Scholars have called for diversity in methods and multi-method research to enhance relevance to practice. However, many of the calls have only gone so far as to suggest the use of multiple methods within the positivism paradigm, which dominates the discipline and may constrain the ability to develop middle-range theory and propose workable solutions to today’s supply chain challenges. The purpose of this paper is to present a rationale for expanding the methodological toolbox of the field to include interpretive research methods.
This research conceptually illustrates how positivist and interpretive philosophies translate into different research approaches by reviewing an extant positivist qualitative study that uses grounded theory and then detailing how an interpretive researcher would approach the same phenomenon using the hermeneutic method.
This research expands the boundaries and impact of the field by broadening the set of questions research can address. It contributes a detailed illustration of the interpretive research process, as well as applications for the interpretive approach in future research, particularly theory elaboration, middle-range theorizing, and emerging domains such as the farm-to-fork supply chain and the consumer-based supply chain.
The development of alternative ways of seeking knowledge enhances the potential for creativity, expansion, and progress in the field.
Practical implications of this research include enabling researchers to elaborate theory and develop middle-range theories through an alternative philosophical paradigm. This paradigm facilitates practical insights that are directly relevant to particular domains and move beyond general theories seeking generalizability.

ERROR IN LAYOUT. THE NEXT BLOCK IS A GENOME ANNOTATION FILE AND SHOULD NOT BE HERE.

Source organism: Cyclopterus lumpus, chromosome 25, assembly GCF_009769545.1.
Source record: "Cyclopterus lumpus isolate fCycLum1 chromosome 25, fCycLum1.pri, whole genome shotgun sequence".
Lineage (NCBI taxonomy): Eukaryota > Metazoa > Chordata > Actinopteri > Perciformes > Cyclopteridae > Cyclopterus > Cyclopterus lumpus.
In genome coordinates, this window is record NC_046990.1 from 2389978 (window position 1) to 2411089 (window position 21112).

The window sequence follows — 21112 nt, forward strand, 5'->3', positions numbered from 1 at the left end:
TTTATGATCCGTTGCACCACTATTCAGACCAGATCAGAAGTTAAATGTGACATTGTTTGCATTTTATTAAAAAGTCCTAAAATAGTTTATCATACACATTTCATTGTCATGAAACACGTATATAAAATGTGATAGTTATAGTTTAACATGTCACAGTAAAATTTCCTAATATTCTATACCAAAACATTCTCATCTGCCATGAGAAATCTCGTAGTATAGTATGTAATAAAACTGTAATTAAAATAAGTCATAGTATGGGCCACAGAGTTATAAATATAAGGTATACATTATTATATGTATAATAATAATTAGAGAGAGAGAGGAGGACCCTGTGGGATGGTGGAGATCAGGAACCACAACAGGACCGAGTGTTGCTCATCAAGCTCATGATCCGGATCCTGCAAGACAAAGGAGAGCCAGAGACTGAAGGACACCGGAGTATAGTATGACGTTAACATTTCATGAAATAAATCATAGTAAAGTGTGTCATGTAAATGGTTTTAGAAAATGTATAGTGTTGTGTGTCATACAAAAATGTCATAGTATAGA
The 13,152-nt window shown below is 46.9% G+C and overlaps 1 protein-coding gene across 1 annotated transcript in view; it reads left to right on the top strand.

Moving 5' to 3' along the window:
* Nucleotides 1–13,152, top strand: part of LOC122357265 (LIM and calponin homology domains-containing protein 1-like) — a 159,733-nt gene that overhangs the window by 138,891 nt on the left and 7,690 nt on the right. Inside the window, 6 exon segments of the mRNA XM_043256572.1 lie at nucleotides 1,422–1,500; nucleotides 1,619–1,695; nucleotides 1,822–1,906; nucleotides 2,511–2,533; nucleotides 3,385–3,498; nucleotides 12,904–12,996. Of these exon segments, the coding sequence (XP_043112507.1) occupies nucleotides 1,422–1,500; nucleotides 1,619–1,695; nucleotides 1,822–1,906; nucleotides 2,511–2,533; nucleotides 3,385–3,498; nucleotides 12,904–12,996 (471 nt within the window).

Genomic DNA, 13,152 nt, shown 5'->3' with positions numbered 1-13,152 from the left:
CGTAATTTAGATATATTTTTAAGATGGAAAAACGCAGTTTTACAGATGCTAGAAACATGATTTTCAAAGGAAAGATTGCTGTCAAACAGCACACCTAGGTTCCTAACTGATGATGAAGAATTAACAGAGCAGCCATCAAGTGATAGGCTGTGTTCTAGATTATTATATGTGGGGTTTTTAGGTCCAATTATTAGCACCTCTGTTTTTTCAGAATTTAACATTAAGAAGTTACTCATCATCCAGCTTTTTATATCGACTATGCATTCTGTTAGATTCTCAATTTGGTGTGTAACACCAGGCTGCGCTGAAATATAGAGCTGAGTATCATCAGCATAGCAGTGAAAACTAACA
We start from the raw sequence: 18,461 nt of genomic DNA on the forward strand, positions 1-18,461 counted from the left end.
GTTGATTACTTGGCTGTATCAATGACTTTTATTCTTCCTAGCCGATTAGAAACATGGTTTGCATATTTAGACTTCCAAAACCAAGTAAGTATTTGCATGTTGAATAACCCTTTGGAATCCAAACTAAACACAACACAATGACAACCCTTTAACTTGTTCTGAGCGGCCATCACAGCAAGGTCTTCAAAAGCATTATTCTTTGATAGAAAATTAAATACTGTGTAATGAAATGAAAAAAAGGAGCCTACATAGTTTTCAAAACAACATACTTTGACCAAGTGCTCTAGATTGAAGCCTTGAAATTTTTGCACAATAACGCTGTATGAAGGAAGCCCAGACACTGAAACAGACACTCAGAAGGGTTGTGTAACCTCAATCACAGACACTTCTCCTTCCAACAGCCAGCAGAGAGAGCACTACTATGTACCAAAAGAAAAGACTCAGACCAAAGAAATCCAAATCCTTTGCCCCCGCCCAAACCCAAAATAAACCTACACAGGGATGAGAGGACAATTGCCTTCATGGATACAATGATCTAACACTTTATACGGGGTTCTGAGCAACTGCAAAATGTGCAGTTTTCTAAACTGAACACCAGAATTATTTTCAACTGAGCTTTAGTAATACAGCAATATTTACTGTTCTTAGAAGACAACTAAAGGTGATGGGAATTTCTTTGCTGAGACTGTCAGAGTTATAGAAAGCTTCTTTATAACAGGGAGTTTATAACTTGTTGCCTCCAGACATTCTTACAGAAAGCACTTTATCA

Social implications of this research are much more indirect in nature. This research encourages supply chain management (SCM) scholars to look at phenomena (including those with social implications) from a different philosophical perspective, which can reveal new insights.
This research contributes a rationale for expanding the methodological toolbox of the field to include interpretive research methods and also contributes a methodological operationalization of the interpretive approach. By reflecting on the nature of science and method in SCM, the study opens the door for creativity and progress to expand the boundaries and impact of the field.
Darby, J.L., Fugate, B.S. and Murray, J.B. (2019), "Interpretive research: A complementary approach to seeking knowledge in supply chain management", The International Journal of Logistics Management, Vol. 30 No. 2, pp. 395-413. https://doi.org/10.1108/IJLM-07-2018-0187
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